Many in Atlanta, Georgia hoped to see the best the MLB had to offer in July when the All-Star Game and the MLB draft were scheduled to come to their city. However, the MLB announced that they would be hosting all the All-Star activities and the draft in Denver, Colorado as a result of Georgia’s new voting reforms which are aimed to reduce minority turnout, which heavily favors Democrats. Many were surprised as it seems that a league that was apolitical suddenly move their All-Star game for political reasons. The reaction has a mix of responses but it definitely has many wondering why the MLB suddenly broke its silence on political matters.
First, many need to understand what the voting reforms in Georgia are really about and why they were even introduced. For most of the 21st century, Georgia had been a solidly Republican state. 2018 hinted at possible change as the gubernatorial election between Georgia House Minority Leader Democrat Stacey Abrams and Georgia Secretary of State Republican Brian Kemp was very close with Kemp winning by less than 2%. Kemp had been attacked by Abrams who claimed he used voter suppression by canceling nearly 700,000 voter registrations (many of which belonged to minorities) in 2017 along with 53,000 a month before the election. Two years later, President Trump lost Georgia by 0.2% to President Biden and Kemp (who prided himself on being a staunch Trump supporter in 2018) refused to admit there was voter fraud in Georgia and did not overturn the election results.
Alongside the presidential election was a special Senate race between Democrat Reverend Raphael Warnock and Republican businesswoman Kelly Loeffler to coincide with the regularly scheduled Senate race between Democrat Jon Ossoff and incumbent Republican David Perdue. Both races went to a runoff (another election between the two candidates who received the most votes when no candidate receives 50% of the vote) where both Democrats won. Kemp was attacked by President Trump and other Republican politicians for not doing anything to prevent Biden from winning the state and has been rumored to face a challenge in the Republican Primary for Governor by a candidate who is more faithful to Trump.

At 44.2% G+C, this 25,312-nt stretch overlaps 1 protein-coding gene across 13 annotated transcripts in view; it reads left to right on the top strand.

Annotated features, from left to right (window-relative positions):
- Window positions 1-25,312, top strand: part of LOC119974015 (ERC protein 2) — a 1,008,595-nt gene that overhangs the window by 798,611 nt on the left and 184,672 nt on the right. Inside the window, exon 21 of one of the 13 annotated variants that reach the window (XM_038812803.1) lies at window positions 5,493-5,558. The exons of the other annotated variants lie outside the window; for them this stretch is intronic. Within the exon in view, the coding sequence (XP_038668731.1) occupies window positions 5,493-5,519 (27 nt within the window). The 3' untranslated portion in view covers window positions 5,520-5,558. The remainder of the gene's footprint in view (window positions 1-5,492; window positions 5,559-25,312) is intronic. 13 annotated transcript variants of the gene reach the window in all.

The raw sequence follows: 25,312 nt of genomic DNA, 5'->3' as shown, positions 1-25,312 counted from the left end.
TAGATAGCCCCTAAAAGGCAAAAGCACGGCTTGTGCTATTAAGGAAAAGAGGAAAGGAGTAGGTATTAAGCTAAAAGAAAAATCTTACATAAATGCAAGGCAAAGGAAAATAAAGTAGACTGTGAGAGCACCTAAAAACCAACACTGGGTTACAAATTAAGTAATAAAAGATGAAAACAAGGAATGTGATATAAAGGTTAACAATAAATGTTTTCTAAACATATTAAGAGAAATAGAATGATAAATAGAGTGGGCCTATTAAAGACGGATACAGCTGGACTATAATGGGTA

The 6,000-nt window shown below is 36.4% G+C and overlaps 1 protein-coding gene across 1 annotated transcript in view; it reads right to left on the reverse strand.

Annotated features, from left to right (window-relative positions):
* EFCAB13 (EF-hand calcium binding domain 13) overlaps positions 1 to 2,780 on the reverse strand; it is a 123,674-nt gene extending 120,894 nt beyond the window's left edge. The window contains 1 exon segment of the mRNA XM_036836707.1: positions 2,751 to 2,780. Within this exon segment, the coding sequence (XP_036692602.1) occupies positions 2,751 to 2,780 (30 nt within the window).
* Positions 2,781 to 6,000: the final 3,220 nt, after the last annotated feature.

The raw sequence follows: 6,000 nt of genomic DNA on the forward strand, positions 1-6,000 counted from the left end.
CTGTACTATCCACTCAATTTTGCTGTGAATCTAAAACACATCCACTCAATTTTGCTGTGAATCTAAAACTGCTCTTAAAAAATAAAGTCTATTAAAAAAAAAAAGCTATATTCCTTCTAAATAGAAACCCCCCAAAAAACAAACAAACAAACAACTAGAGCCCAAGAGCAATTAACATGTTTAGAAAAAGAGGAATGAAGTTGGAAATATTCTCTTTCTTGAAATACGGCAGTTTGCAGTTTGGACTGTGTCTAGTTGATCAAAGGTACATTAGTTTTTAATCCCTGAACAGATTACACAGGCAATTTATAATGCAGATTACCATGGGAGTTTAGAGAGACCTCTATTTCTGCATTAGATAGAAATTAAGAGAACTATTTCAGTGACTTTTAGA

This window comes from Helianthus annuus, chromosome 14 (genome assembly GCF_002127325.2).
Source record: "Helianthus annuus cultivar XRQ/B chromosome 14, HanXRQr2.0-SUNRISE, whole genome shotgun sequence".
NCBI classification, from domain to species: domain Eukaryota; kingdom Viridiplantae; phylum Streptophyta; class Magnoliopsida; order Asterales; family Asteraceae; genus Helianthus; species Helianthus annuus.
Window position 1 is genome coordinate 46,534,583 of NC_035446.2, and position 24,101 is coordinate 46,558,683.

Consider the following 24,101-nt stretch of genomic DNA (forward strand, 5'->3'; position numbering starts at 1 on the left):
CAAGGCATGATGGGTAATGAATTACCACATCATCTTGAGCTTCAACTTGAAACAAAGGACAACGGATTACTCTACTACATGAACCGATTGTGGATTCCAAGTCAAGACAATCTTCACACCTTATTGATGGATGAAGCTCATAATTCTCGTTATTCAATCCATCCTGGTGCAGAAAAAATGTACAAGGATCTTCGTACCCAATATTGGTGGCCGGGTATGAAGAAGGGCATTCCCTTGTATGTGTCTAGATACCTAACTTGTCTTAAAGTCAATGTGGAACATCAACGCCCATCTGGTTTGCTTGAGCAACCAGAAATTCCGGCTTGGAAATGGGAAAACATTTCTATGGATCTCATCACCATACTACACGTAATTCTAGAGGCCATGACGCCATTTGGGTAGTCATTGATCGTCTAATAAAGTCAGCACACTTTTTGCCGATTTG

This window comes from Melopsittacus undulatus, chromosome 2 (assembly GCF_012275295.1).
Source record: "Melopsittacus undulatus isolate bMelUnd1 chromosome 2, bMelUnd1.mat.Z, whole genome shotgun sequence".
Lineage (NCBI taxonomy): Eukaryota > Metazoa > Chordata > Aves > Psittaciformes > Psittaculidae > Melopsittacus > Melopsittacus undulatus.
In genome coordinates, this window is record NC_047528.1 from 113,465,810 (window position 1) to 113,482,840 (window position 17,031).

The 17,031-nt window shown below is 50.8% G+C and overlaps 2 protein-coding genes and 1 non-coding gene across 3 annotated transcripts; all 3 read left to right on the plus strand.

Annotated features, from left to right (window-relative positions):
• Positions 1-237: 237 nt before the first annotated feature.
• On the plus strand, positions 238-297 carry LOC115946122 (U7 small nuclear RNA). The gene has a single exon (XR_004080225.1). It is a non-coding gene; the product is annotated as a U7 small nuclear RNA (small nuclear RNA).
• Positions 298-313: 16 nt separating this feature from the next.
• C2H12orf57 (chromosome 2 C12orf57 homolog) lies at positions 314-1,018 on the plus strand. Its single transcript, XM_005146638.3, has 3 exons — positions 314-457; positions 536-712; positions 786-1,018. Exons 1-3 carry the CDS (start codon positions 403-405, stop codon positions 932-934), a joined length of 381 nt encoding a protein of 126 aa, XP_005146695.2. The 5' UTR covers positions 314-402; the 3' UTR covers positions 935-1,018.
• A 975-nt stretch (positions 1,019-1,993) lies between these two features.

However, sports in Georgia have had a recent history with politics. Former Heisman winner and University of Georgia icon Herschel Walker has been an outspoken Trump supporter and is rumored to run for Governor against Kemp or run for US Senate against Warnock in 2022. Notably, Loeffler was part-owner of the Atlanta Dream of the WNBA, and received backlash from her own players after denouncing the Black Lives Matter Movement which led to them supporting Warnock. Georgia is becoming more Democratic rather quickly as Trump won the state by 5% in 2016 and most Democrats did not come close to winning anything else in Georgia until Abrams in 2018. Because of this, Georgia Republicans have become worried about losing the state and political tension has risen in the state.
Last month, the Georgia State Legislature passed the Election Integrity Act of 2021 as a response to Biden winning the state and Trump’s claims of voter fraud in the state. The bill includes limiting dropboxes to only one per 100,000 people, Voter ID to request an absentee ballot, shorter window to request an absentee ballot, elections to be run by officials chosen by the state legislature, reducing the time between a general election and a runoff election, not allowing provisional ballots to those who report to the wrong voting center, and notably not allowing those waiting on line to vote to have food or drink. Denver, however, is in a state that President Biden won by over 13% and has not come under any controversy recently in politics. Georgia’s bill is seen as very divisive since it affects the more urban areas of Georgia, which are Democratic and diverse. Many Democrats have criticized this bill as an act of voter suppression because of these restrictions.